Sun is a transliteration of a common Chinese surname. It is the third name listed in the Song dynasty classic text Hundred Family Surnames.
Karakorum was the capital of the Mongol Empire between 1235 and 1260 and of the Northern Yuan in the 14–15th centuries. Its ruins lie in the northwestern corner of the Övörkhangai Province of Mongolia, near today's town of Kharkhorin and adjacent to the Erdene Zuu Monastery, the probable earliest surviving Buddhist monastery in Mongolia. They are part of the upper part of the World Heritage site Orkhon Valley.
Li Kaigu (李楷固), also known as Wu Kaigu (武楷固) from 700 to 705, formally the Duke of Yan (燕公), was a general during the reign of Wu Zetian. He was of Khitan ethnicity.
Sun Wanrong (孫萬榮) was a khan of the Khitan people who, along with his brother-in-law Li Jinzhong, rose against Chinese hegemony in 696, with Li Jinzhong as khan, and they further invaded Chinese territory then under the rule of Wu Zetian's Zhou Dynasty. After Li Jinzhong's death later in 696, Sun succeeded him and continued to be successful against the forces sent against him by Wu Zetian, but in 697, after the Tujue khan Ashina Mochuo successfully launched a surprise attack against Sun's headquarters, Sun's forces collapsed, and he was killed, ending the Khitan rebellion.
Qapaghan Qaghan or Qapghan Qaghan and Bug-chor was the second Khaghan of the Second Turkic Khaganate during Wu Zetian's reign and was the younger brother of the first kaghan, Ilterish Qaghan.
The Mongol invasions of Vietnam or Mongol–Vietnamese wars and Mongol–Cham war were military campaigns launched by the Mongol Empire, and later the Yuan dynasty, against the kingdom of Đại Việt ruled by the Trần dynasty and the kingdom of Champa in 1258, 1282–1284, 1285, and 1287–88. The campaigns are treated by a number of scholars as a success due to the establishment of tributary relations with Đại Việt despite the Mongols suffering major military defeats. In contrast, Vietnamese historiography regards the war as a major victory against foreign invasion.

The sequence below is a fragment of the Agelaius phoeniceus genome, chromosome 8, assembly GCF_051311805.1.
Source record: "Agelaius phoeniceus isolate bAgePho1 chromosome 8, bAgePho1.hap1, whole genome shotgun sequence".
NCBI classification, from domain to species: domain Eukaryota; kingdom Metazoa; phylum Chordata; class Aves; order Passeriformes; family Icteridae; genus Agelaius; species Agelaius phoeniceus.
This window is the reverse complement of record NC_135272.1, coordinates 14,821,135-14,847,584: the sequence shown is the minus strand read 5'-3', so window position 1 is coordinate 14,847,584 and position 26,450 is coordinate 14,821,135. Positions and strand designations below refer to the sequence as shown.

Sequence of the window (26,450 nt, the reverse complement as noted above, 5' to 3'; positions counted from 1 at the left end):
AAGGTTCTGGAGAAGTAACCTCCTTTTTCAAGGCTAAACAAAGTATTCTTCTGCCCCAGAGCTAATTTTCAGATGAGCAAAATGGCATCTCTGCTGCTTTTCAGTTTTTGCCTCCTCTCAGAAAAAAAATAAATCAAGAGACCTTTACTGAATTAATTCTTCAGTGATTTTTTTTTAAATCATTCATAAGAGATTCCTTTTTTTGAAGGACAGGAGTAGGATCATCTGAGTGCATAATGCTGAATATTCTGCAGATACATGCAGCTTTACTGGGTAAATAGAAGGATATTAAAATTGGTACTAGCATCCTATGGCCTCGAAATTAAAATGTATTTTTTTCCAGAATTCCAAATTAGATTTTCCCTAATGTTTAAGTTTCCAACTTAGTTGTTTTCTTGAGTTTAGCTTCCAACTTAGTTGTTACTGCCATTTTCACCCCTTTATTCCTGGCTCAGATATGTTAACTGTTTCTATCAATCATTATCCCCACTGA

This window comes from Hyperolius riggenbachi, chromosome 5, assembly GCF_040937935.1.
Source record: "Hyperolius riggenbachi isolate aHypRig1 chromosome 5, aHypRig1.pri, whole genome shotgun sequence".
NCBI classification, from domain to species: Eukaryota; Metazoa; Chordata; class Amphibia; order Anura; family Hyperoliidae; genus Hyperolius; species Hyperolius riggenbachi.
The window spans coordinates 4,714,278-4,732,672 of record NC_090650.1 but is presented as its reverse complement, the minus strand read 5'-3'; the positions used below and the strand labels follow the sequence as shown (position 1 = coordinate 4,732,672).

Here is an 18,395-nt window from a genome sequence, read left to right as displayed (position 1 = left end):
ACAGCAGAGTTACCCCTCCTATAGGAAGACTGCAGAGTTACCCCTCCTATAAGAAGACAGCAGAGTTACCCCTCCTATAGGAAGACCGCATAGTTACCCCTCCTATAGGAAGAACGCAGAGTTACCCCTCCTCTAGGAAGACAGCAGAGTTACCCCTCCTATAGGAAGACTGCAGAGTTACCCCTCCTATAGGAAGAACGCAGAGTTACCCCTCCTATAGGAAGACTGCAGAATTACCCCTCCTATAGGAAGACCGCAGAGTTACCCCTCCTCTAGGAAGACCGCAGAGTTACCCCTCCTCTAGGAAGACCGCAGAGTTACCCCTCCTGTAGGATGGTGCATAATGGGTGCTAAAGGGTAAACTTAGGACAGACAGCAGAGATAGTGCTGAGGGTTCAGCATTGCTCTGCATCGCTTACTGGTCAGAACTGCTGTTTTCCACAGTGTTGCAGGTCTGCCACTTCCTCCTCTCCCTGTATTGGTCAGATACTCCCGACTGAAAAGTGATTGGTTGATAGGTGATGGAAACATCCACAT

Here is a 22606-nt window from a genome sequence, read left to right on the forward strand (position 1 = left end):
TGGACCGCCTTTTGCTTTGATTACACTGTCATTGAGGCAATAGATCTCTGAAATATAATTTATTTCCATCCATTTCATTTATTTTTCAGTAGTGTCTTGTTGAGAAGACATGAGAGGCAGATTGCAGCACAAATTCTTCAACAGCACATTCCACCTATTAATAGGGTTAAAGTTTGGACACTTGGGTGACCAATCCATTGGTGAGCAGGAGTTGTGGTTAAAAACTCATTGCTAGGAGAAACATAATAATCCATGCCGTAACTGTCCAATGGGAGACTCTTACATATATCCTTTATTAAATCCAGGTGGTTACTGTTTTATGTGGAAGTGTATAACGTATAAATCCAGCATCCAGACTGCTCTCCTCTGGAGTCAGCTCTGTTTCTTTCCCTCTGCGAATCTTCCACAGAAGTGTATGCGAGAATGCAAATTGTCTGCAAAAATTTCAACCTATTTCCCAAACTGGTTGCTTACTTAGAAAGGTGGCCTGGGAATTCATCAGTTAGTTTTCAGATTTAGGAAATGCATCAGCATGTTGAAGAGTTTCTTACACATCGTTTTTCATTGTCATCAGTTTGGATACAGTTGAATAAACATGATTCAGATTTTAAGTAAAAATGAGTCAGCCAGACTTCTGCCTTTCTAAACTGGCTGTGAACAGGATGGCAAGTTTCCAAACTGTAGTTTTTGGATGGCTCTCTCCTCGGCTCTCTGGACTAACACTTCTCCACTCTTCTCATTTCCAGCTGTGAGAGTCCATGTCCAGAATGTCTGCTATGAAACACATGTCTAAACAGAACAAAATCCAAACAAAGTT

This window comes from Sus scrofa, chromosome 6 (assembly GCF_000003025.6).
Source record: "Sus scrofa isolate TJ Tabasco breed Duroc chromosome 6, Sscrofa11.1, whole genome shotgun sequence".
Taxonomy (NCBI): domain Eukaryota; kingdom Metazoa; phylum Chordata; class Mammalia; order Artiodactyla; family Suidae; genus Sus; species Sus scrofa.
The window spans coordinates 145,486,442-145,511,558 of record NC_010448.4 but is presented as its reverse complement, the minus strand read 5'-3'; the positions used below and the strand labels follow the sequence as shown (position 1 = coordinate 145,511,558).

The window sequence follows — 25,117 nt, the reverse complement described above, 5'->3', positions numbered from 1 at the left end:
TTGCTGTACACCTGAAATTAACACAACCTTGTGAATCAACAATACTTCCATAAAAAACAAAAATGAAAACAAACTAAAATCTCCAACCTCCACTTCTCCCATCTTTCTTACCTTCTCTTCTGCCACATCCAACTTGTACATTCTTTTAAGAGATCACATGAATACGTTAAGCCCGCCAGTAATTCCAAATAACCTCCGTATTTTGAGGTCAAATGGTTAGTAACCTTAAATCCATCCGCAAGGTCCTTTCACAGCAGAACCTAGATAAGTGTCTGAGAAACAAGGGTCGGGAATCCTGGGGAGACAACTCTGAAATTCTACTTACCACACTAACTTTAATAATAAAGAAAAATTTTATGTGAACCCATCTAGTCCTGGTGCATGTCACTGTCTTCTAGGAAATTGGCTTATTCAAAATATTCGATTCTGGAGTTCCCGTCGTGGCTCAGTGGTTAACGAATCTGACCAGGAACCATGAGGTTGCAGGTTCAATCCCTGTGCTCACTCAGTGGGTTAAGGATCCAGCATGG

Wang Xiaojie (王孝傑), formally the Duke of Geng (耿國公), was a general of the Chinese dynasty Tang Dynasty and Wu Zetian's Zhou Dynasty, serving in campaigns against Tibet, Eastern Turks, and Khitan and briefly serving as chancellor during Wu Zetian's reign. He was killed in 697 in a battle against Khitan's khan Sun Wanrong.
Genghis Khan, born Temüjin, was the founder and first Great Khan (Emperor) of the Mongol Empire, which became the largest contiguous empire in history after his death. He came to power by uniting many of the nomadic tribes of Northeast Asia. After founding the Empire and being proclaimed Genghis Khan, he launched the Mongol invasions that conquered most of Eurasia, reaching as far west as Poland in Europe and the Levant in the Middle East. Campaigns initiated in his lifetime include those against the Qara Khitai, Khwarezmia, and the Western Xia and Jin dynasties, and raids into Medieval Georgia, the Kievan Rus', and Volga Bulgaria.
Kublai, also known as the Emperor Shizu of Yuan, was the fifth khagan-emperor of the Mongol Empire, reigning from 1260 to 1294. He also founded the Yuan dynasty in China as a conquest dynasty in 1271, and ruled as the first Yuan emperor until his death in 1294.
Various nomadic empires, including the Xiongnu, the Xianbei state, the Rouran Khaganate (330–555), the First (552–603) and Second Turkic Khaganates (682–744) and others, ruled the area of present-day Mongolia. The Khitan people, who used a para-Mongolic language, founded an empire known as the Liao dynasty (916–1125) and ruled Mongolia and portions of the present-day Russian Far East, northern Korea, and North China.
The Mongol invasion of Central Asia occurred after the unification of the Mongol and Turkic tribes on the Mongolian plateau in 1206. It was finally complete when Genghis Khan conquered the Khwarizmian Empire in 1221.